The Advanced Launch Systems (ALS) Advanced Development Oxidizer Turbopump Program has designed, fabricated and demonstrated a low cost, highly reliable oxidizer turbopump for the Space Transportation Engine that minimizes the recurring cost for the ALS engines. Pratt and Whitney's (P and W's) plan for integrating the analyses, testing, fabrication, and other program efforts is addressed. This plan offers a comprehensive description of the total effort required to design, fabricate, and test the ALS oxidizer turbopump. The proposed ALS oxidizer turbopump reduces turbopump costs over current designs by taking advantage of design simplicity and state-of-the-art materials and producibility features without compromising system reliability. This is accomplished by selecting turbopump operating conditions that are within known successful operating regions and by using proven manufacturing techniques.

  17. CO-oxidation catalysts: Low-temperature CO oxidation over Noble-Metal Reducible Oxide (NMRO) catalysts

    NASA Technical Reports Server (NTRS)

    Herz, Richard K.

    1990-01-01

    Oxidation of CO to CO2 is an important reaction technologically and environmentally and a complex and interesting reaction scientifically. In most cases, the reaction is carried out in order to remove CO as an environmental hazard. A major application of heterogeneous catalysts is catalytic oxidation of CO in the exhaust of combustion devices. The reaction over catalysts in exhaust gas is fast and often mass-transfer-limited since exhaust gases are hot and O2/CO ratios are high. The main challenges to catalyst designers are to control thermal sintering and chemical poisoning of the active materials. The effect of the noble metal on the oxide is discussed, followed by the effect of the oxide on the noble metal, the interaction of the noble metal and oxide to form unique catalytic sites, and the possible ways in which the CO oxidation reaction is catalyzed by the NMRO materials.

  18. Quantitative EELS analysis of zirconium alloy metal/oxide interfaces.

    PubMed

    Ni, Na; Lozano-Perez, Sergio; Sykes, John; Grovenor, Chris

    2011-01-01

    Zirconium alloys have been long used for fuel cladding and other structural components in water-cooled nuclear reactors, but waterside corrosion is a primary limitation on both high fuel burn-up and extended fuel cycle operation. Understanding the processes that occur at the metal/oxide interface is crucial for a full mechanistic description of the oxidation process. In this paper we show that reliable quantification of the oxygen content at the metal/oxide interface can be obtained by Electron Energy Loss Spectrometry (EELS) if enough care is taken over both the preparation of Transmission Electron Microscopy (TEM) samples and the methodology for quantification of the EELS data. We have reviewed the accuracy of theoretically calculated inelastic partial scattering cross-sections and effective inelastic mean-free-paths for oxygen and zirconium in oxidized Zr-alloy samples. After careful recalibration against a ZrO₂ powder standard, systematic differences in the local oxygen profile across the interface in different zirconium alloys were found. The presence of a sub-stoichiometric oxide layer (a suboxide) was detected under conditions of slow oxide growth but not where growth was more rapid. This difference could arise from the different corrosion resistances of the alloys or, more likely, as a result of the transition in oxidation behaviour, which refers to a sharp increase in the oxidation rate when the oxide is a few microns thick.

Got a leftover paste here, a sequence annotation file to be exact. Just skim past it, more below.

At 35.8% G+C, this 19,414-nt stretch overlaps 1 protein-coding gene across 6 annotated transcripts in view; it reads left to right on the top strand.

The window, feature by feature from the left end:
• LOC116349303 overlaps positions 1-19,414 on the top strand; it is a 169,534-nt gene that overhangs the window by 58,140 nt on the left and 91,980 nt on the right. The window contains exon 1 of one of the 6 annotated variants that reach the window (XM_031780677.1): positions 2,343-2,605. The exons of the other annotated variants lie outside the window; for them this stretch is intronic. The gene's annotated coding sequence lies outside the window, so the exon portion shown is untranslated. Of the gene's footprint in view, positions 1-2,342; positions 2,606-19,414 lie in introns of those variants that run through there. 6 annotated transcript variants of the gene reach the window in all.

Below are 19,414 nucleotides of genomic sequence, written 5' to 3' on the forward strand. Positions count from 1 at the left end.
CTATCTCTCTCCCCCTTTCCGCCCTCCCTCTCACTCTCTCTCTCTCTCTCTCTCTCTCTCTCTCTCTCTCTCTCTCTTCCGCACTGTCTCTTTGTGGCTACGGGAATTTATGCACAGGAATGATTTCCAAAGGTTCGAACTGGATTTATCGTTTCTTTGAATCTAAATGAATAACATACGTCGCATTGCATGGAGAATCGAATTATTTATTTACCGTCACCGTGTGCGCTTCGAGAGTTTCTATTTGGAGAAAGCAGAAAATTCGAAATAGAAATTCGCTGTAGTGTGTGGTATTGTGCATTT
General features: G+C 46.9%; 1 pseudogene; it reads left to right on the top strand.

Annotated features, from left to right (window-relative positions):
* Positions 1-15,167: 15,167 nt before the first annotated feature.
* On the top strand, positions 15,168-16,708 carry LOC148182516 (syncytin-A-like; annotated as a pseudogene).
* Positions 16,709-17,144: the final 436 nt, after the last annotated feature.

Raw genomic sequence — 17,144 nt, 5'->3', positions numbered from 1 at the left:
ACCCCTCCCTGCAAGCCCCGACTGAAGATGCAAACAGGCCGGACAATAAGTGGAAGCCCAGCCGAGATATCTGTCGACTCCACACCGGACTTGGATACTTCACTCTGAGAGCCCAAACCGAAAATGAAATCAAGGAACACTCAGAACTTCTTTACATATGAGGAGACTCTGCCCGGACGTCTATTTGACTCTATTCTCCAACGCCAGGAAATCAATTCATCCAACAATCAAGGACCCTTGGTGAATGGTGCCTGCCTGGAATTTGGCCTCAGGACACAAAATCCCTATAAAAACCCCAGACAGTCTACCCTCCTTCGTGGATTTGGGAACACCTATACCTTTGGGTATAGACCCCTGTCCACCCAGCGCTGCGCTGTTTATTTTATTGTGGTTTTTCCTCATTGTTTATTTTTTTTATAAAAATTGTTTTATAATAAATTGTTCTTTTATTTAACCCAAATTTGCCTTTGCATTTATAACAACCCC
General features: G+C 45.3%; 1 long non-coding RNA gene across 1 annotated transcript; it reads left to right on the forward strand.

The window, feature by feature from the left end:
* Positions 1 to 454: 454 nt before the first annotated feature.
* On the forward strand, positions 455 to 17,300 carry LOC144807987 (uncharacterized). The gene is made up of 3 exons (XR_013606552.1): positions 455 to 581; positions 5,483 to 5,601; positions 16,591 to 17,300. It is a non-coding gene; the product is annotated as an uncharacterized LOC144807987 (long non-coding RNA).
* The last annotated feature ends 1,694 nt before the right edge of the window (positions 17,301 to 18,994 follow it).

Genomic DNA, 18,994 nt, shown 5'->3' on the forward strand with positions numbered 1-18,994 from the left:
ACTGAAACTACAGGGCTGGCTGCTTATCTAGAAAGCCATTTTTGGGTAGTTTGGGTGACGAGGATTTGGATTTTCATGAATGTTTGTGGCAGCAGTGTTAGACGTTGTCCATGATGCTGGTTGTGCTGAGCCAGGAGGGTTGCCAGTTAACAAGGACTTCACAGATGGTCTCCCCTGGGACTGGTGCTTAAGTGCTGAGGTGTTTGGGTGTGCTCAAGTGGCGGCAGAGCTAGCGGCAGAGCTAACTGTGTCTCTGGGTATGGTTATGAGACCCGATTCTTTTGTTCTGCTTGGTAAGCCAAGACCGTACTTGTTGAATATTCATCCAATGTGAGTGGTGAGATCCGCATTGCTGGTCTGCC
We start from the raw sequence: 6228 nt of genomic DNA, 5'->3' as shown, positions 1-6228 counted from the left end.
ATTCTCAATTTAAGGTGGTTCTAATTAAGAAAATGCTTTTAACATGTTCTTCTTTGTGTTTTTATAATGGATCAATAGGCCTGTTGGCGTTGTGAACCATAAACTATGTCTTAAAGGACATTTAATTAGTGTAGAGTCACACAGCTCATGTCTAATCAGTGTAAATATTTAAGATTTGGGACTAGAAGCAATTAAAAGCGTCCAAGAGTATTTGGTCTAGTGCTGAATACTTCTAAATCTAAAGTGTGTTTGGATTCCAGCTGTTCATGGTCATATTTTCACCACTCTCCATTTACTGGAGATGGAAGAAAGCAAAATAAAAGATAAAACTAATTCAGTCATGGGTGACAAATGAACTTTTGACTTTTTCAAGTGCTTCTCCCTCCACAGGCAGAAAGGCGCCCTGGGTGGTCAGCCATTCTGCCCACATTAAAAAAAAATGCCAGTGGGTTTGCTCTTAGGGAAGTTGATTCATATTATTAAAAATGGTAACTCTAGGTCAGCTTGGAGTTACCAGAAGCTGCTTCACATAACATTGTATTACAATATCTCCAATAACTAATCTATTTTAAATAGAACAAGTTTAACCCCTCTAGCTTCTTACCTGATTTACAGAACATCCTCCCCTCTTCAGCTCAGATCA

19. Thermochemical Compatibility and Oxidation Resistance of Advanced LWR Fuel Cladding

    DOE PAGES

    Besmann, T. M.; Yamamoto, Y.; Unocic, K. A.

    2016-06-21

    We assessed the thermochemical compatibility of potential replacement cladding materials for zirconium alloys in light water reactors. Considered were FeCrAl steel (similar to Kanthal APMT), Nb-1%Zr (similar to PWC-11), and a hybrid SiC-composite with a metallic barrier layer. The niobium alloy was also seen as requiring an oxidation protective layer, and a diffusion silicide was investigated. Metallic barrier layers for the SiC-composite reviewed included a FeCrAl alloy, Nb-1%Zr, and chromium. Thermochemical calculations were performed to determine oxidation behavior of the materials in steam, and for hybrid SiC-composites possible interactions between the metallic layer and SiC. Additionally, experimental exposures of SiC-alloymore » reaction couples at 673K, 1073K, and 1273K for 168 h in an inert atmosphere were made and microanalysis performed. Whereas all materials were determined to oxidize under higher oxygen partial pressures in the steam environment, these varied by material with expected protective oxides forming. Finally, the computed and experimental results indicate the formation of liquid phase eutectic in the FeCrAl-SiC system at the higher temperatures.« less

  20. Geochemical effects on metals following permanganate oxidation of DNAPLs.

    PubMed

    Crimi, Michelle L; Siegrist, Robert L

    2003-01-01